Thursday, April 12, 2007


Kurt Vonnegut, one of the great American writers of the twentieth century, died yesterday of brain injuries sustained when he took a fall a couple of weeks ago. Best known for his novel Slaughterhouse-Five (1969), inspired by his own experiences as a prisoner of war during the bombing of Dresden near the end of World War II, Vonnegut was one of the major figures of the counterculture movement of the 1960's and 70's. He was a great writer, a great humanist, and a great patriot.

My favorite of his books is Galápagos (1985), the story of a small band of mismatched humans who get shipwrecked on the fictional island of Santa Rosalía in the Galápagos Islands after a global financial crisis has crippled the world's economy. Shortly thereafter, a disease renders all humans on earth infertile, with the exception of the people on Santa Rosalía, making them the last specimens of mankind. They eventually evolve into a species resembling seals: though possibly still able to walk upright (it is not explicitly mentioned, but it is stated that they occasionally catch land animals), they have a snout with teeth adapted for catching fish, a streamlined skull and flipper-like hands with rudimentary fingers. Like all of Vonnegut's books, it reminds us not to take ourselves -- and our species -- too seriously.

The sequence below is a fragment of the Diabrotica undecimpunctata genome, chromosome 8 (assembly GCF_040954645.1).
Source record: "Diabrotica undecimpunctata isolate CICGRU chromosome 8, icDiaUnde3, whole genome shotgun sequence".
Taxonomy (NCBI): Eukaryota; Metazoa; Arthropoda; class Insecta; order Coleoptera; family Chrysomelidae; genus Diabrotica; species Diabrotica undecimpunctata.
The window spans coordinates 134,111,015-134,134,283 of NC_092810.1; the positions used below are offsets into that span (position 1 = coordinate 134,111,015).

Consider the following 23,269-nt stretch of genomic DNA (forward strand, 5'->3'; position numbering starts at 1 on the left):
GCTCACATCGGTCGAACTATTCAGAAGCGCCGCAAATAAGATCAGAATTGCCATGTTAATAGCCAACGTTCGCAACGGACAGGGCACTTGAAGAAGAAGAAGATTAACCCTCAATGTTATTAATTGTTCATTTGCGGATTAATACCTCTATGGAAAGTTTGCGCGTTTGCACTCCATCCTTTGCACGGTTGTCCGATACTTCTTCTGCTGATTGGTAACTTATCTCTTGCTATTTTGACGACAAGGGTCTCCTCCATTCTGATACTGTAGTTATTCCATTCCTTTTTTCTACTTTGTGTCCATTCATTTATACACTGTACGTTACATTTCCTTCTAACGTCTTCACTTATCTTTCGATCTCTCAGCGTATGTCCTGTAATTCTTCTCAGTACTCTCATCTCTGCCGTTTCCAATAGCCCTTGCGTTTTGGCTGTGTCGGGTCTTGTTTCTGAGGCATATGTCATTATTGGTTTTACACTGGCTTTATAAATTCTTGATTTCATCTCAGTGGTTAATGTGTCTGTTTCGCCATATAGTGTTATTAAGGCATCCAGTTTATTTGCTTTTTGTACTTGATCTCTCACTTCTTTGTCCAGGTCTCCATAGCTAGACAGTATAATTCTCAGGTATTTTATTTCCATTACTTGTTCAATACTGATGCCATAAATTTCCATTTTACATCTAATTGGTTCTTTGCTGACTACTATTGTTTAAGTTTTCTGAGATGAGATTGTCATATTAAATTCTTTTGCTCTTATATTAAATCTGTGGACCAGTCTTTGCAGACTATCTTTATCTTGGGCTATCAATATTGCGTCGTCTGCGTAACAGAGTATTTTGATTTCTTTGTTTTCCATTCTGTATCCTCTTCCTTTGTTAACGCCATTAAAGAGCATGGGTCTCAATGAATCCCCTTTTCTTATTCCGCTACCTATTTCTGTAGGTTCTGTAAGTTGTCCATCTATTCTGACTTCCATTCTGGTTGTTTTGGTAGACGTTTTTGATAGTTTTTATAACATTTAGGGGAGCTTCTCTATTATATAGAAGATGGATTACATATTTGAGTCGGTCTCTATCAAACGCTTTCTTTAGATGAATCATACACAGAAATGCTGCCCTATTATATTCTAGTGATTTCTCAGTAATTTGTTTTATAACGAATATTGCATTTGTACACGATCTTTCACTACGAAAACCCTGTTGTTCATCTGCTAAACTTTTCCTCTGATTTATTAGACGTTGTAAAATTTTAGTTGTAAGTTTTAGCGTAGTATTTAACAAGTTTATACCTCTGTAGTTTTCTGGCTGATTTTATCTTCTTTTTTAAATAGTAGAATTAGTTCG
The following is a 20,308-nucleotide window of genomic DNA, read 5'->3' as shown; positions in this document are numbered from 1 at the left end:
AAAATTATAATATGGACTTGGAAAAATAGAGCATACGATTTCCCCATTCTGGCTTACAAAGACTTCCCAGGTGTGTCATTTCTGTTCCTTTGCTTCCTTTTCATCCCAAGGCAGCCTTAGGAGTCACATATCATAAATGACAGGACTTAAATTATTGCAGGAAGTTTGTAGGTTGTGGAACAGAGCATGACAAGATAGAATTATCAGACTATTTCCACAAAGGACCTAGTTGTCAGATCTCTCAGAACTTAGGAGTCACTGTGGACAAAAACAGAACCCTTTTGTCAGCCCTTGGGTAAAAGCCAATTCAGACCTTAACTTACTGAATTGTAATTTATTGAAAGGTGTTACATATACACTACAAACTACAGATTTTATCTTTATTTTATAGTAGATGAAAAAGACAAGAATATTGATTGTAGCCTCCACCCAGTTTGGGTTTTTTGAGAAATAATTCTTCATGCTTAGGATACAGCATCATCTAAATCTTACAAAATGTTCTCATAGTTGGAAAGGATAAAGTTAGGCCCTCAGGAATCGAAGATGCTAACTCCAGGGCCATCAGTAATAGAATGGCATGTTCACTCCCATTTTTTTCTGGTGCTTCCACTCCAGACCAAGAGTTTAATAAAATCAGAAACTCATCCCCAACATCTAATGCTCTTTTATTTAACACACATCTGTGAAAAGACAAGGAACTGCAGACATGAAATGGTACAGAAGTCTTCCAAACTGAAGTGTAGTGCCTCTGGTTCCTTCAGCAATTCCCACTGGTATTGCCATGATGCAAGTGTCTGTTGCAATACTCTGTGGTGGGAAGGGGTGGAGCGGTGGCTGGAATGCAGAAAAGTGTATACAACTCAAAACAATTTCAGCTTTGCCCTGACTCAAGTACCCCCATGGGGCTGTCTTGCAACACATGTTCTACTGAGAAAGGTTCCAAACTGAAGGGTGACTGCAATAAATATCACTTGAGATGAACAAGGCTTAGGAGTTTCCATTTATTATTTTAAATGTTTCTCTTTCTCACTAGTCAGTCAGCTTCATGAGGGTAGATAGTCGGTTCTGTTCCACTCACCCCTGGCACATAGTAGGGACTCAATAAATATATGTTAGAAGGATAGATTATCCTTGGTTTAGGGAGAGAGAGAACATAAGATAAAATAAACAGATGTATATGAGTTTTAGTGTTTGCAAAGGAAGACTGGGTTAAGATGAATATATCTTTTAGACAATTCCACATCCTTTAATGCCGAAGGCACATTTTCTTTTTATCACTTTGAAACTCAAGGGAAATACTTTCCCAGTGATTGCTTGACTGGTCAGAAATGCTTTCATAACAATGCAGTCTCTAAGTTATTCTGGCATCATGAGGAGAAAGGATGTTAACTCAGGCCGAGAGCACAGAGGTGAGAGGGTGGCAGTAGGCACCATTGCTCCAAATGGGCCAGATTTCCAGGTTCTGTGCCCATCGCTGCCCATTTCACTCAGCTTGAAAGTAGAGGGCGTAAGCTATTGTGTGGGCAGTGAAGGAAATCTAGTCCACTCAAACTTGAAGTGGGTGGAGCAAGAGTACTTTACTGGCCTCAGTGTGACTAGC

Vonnegut was harshly critical of the Bush administration, whom he called "upper-crust C-students who know no history or geography," and he was an outspoken opponent of the war in Iraq. He never lost his edge, even as his health deteriorated in his later years. While he was frequently disappointed by human greed and foolishness, he continued to press for a more humane America, one true to the principles outlined in our Constitution. We'll continue to carry the torch for you, Mr. Vonnegut, even those of us whose skills will never match yours. Thanks for making us laugh, and thanks for reminding us of what America could be, if only we could muster the will.

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